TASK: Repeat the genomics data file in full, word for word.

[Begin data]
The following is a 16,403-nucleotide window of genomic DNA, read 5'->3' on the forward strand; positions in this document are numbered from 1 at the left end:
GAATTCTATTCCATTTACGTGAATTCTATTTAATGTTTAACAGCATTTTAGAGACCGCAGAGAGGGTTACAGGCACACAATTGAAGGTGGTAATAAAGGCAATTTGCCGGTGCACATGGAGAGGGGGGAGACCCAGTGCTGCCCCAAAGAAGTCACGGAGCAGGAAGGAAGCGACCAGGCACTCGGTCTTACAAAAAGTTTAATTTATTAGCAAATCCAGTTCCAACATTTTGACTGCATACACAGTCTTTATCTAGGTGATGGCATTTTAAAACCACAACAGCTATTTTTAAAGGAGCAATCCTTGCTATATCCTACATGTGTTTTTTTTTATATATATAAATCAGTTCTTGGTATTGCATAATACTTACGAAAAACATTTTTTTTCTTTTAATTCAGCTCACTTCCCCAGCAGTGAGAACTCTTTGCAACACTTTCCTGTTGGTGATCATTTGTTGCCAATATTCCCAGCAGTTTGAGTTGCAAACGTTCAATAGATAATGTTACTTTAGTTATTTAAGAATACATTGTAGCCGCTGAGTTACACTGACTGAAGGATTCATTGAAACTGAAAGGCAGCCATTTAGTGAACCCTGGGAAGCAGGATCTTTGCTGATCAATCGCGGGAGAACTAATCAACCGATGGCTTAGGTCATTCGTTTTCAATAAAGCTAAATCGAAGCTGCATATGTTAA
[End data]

The following is a 16,403-nucleotide window of genomic DNA, read 5'->3' on the forward strand; positions in this document are numbered from 1 at the left end:
GAATTCTATTCCATTTACGTGAATTCTATTTAATGTTTAACAGCATTTTAGAGACCGCAGAGAGGGTTACAGGCACACAATTGAAGGTGGTAATAAAGGCAATTTGCCGGTGCACATGGAGAGGGGGGAGACCCAGTGCTGCCCCAAAGAAGTCACGGAGCAGGAAGGAAGCGACCAGGCACTCGGTCTTACAAAAAGTTTAATTTATTAGCAAATCCAGTTCCAACATTTTGACTGCATACACAGTCTTTATCTAGGTGATGGCATTTTAAAACCACAACAGCTATTTTTAAAGGAGCAATCCTTGCTATATCCTACATGTGTTTTTTTTTATATATATAAATCAGTTCTTGGTATTGCATAATACTTACGAAAAACATTTTTTTTCTTTTAATTCAGCTCACTTCCCCAGCAGTGAGAACTCTTTGCAACACTTTCCTGTTGGTGATCATTTGTTGCCAATATTCCCAGCAGTTTGAGTTGCAAACGTTCAATAGATAATGTTACTTTAGTTATTTAAGAATACATTGTAGCCGCTGAGTTACACTGACTGAAGGATTCATTGAAACTGAAAGGCAGCCATTTAGTGAACCCTGGGAAGCAGGATCTTTGCTGATCAATCGCGGGAGAACTAATCAACCGATGGCTTAGGTCATTCGTTTTCAATAAAGCTAAATCGAAGCTGCATATGTTAA